d. Ecclesiastes (Preacher) Solomon is considered to be the author of this book written about 935 B.C. The message can be stated in the form of three propositions: (1) life's seemingly aimless cycles (2) life is to be enjoyed as a gift from God (3) the wise man will live his life in obedience to God
e. Song of Solomon Written by Solomon about 965 B.C. This lyric poem describes Solomon's love, courtship and marriage to a Shulamite girl.
a. Isaiah The authorship of this book is credited to Isaiah between 740 B.C and 680 B.C. The message of Isaiah deals with the denunciation of Judah, Israel and the nations for their sins; the coming of Messiah; the judgments of God on Judah, Israel and the nations; the greatness of God, salvation; God's program for peace; and the restoration of Israel.
b. Jeremiah Jeremiah wrote this book between 627 B.C. and 585 B.C. Often called the "weeping prophet", Jeremiah's message warned the people of Judah, Judah's kings and false prophets of God's judgment because of their sins and disobedience. He also warned the surrounding nations of God's coming judgment on them.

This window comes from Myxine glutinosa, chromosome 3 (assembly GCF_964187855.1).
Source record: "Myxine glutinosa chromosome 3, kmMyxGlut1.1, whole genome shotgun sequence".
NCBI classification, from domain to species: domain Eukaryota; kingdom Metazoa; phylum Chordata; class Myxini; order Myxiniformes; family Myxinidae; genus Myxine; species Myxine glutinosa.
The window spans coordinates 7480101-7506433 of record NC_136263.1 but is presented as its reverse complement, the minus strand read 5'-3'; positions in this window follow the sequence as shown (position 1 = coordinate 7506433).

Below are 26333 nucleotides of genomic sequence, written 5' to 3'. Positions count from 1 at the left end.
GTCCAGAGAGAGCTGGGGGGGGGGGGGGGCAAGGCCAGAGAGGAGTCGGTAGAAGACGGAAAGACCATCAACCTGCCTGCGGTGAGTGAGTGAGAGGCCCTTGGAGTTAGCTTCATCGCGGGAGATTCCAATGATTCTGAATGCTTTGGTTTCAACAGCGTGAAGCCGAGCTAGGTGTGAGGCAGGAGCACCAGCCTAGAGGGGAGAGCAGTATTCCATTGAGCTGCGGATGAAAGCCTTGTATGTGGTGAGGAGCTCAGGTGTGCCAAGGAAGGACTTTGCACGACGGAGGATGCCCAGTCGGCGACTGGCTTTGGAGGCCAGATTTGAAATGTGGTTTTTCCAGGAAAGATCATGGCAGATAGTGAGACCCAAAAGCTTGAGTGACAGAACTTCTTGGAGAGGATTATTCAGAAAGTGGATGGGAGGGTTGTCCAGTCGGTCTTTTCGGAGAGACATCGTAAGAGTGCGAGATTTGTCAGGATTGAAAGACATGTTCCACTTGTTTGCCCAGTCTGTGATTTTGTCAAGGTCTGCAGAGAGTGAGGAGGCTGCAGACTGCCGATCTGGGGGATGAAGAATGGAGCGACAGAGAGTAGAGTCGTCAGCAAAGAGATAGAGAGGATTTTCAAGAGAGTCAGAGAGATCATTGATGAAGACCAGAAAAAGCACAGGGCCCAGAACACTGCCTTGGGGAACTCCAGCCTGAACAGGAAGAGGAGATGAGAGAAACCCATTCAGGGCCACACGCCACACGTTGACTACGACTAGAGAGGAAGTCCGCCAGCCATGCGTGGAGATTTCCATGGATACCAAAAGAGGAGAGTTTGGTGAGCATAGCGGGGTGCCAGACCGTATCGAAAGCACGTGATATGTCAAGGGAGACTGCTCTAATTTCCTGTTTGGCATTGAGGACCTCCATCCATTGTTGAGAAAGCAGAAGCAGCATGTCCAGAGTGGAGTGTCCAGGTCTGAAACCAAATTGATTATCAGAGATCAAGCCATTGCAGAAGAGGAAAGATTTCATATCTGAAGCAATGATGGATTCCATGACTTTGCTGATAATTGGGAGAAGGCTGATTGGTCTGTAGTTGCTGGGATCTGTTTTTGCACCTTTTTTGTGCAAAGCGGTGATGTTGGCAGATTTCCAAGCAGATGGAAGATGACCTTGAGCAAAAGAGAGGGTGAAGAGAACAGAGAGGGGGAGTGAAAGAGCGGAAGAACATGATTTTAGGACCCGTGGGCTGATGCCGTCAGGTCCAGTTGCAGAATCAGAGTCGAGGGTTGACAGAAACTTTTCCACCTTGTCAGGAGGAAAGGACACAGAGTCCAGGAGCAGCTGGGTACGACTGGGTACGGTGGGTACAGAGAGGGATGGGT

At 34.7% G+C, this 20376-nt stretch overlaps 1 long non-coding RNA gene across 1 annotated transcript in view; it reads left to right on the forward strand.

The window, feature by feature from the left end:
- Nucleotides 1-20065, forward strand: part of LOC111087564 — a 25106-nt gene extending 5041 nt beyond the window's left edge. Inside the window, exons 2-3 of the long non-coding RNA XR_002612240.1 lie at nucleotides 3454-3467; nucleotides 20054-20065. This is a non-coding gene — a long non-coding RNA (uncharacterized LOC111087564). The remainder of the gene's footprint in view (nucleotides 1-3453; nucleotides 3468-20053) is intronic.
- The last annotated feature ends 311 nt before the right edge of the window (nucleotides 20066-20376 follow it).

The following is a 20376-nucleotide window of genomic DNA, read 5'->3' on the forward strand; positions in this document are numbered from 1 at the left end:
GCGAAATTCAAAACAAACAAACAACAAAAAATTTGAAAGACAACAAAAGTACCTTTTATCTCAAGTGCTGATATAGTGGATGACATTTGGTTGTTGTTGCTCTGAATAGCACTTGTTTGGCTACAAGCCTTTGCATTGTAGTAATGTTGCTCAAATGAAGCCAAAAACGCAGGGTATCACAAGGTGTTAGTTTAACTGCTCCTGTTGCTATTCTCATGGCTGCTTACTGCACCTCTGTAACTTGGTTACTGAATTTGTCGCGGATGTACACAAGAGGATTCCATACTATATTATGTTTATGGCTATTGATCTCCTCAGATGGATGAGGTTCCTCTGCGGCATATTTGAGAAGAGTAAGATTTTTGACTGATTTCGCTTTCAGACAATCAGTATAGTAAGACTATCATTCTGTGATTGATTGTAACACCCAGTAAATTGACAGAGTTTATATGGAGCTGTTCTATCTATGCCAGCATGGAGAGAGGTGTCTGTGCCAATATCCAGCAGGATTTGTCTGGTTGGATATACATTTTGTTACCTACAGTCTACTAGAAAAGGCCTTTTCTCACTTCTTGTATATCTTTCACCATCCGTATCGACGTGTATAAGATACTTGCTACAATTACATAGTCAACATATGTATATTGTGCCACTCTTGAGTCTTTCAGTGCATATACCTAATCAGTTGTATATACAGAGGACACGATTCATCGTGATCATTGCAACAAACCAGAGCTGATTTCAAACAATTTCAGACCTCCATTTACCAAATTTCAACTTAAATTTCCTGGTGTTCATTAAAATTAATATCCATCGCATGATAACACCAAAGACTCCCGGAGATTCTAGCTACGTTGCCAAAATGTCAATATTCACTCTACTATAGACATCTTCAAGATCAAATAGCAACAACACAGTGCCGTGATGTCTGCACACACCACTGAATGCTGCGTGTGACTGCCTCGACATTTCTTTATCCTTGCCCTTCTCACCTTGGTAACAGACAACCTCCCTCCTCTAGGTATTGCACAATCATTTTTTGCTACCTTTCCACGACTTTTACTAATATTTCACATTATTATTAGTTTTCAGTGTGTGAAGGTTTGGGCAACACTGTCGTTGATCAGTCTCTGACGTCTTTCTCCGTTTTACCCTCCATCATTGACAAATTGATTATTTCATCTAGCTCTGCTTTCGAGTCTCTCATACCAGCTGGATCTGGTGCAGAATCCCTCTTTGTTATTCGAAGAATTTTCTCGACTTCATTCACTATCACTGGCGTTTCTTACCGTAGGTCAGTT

c. Lamentations ("To cry loud") Jewish tradition attributes the writing of Lamentations in about 586 B.C., during the Babylonian siege of Jerusalem to Jeremiah. It consists of five poems that show (1) the desolation of Jerusalem (2) the destruction of Jerusalem (3) the distraught prophet (4) the defeated people of Jerusalem (5) the prayer for the people
d. Ezekiel Ezekiel is credited with writing this book between 592 B.C. and 570 B.C. during his ministry to the exiles in Babylon. His prophesies included judgment against Judah, Jerusalem and the foreign nations; Israel's restoration; and Israel in the Millennial Kingdom